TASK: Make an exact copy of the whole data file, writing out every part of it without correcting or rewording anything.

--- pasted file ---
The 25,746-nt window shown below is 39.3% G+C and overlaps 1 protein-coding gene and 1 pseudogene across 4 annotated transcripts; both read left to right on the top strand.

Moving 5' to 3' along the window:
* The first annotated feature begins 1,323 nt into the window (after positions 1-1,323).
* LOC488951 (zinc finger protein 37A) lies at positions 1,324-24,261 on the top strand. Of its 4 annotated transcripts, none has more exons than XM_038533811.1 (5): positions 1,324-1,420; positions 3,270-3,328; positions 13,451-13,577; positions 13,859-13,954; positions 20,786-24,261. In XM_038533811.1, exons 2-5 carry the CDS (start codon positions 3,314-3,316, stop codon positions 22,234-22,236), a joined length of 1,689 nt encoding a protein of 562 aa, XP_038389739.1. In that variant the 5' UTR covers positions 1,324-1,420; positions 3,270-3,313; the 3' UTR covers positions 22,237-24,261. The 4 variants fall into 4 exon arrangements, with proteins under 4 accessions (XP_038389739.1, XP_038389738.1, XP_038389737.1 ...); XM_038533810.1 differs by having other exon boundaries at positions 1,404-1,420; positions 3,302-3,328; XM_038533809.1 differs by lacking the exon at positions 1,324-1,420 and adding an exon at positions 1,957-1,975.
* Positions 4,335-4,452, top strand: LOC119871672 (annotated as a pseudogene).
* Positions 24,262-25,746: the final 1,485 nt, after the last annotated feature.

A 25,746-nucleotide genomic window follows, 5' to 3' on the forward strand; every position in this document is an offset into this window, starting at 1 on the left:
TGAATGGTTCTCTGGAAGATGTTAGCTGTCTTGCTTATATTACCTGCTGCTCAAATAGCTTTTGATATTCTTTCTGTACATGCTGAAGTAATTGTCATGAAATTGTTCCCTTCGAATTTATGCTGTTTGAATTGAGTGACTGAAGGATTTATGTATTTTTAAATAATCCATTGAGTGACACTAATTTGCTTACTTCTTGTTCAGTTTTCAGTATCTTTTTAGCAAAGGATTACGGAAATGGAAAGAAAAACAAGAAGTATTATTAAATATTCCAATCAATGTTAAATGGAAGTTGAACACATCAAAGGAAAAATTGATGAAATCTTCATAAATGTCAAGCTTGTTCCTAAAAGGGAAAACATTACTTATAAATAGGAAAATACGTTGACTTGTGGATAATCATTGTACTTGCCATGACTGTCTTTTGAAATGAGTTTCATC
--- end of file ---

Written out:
The 25,746-nt window shown below is 39.3% G+C and overlaps 1 protein-coding gene and 1 pseudogene across 4 annotated transcripts; both read left to right on the top strand.

Moving 5' to 3' along the window:
* The first annotated feature begins 1,323 nt into the window (after positions 1-1,323).
* LOC488951 (zinc finger protein 37A) lies at positions 1,324-24,261 on the top strand. Of its 4 annotated transcripts, none has more exons than XM_038533811.1 (5): positions 1,324-1,420; positions 3,270-3,328; positions 13,451-13,577; positions 13,859-13,954; positions 20,786-24,261. In XM_038533811.1, exons 2-5 carry the CDS (start codon positions 3,314-3,316, stop codon positions 22,234-22,236), a joined length of 1,689 nt encoding a protein of 562 aa, XP_038389739.1. In that variant the 5' UTR covers positions 1,324-1,420; positions 3,270-3,313; the 3' UTR covers positions 22,237-24,261. The 4 variants fall into 4 exon arrangements, with proteins under 4 accessions (XP_038389739.1, XP_038389738.1, XP_038389737.1 ...); XM_038533810.1 differs by having other exon boundaries at positions 1,404-1,420; positions 3,302-3,328; XM_038533809.1 differs by lacking the exon at positions 1,324-1,420 and adding an exon at positions 1,957-1,975.
* Positions 4,335-4,452, top strand: LOC119871672 (annotated as a pseudogene).
* Positions 24,262-25,746: the final 1,485 nt, after the last annotated feature.

A 25,746-nucleotide genomic window follows, 5' to 3' on the forward strand; every position in this document is an offset into this window, starting at 1 on the left:
TGAATGGTTCTCTGGAAGATGTTAGCTGTCTTGCTTATATTACCTGCTGCTCAAATAGCTTTTGATATTCTTTCTGTACATGCTGAAGTAATTGTCATGAAATTGTTCCCTTCGAATTTATGCTGTTTGAATTGAGTGACTGAAGGATTTATGTATTTTTAAATAATCCATTGAGTGACACTAATTTGCTTACTTCTTGTTCAGTTTTCAGTATCTTTTTAGCAAAGGATTACGGAAATGGAAAGAAAAACAAGAAGTATTATTAAATATTCCAATCAATGTTAAATGGAAGTTGAACACATCAAAGGAAAAATTGATGAAATCTTCATAAATGTCAAGCTTGTTCCTAAAAGGGAAAACATTACTTATAAATAGGAAAATACGTTGACTTGTGGATAATCATTGTACTTGCCATGACTGTCTTTTGAAATGAGTTTCATC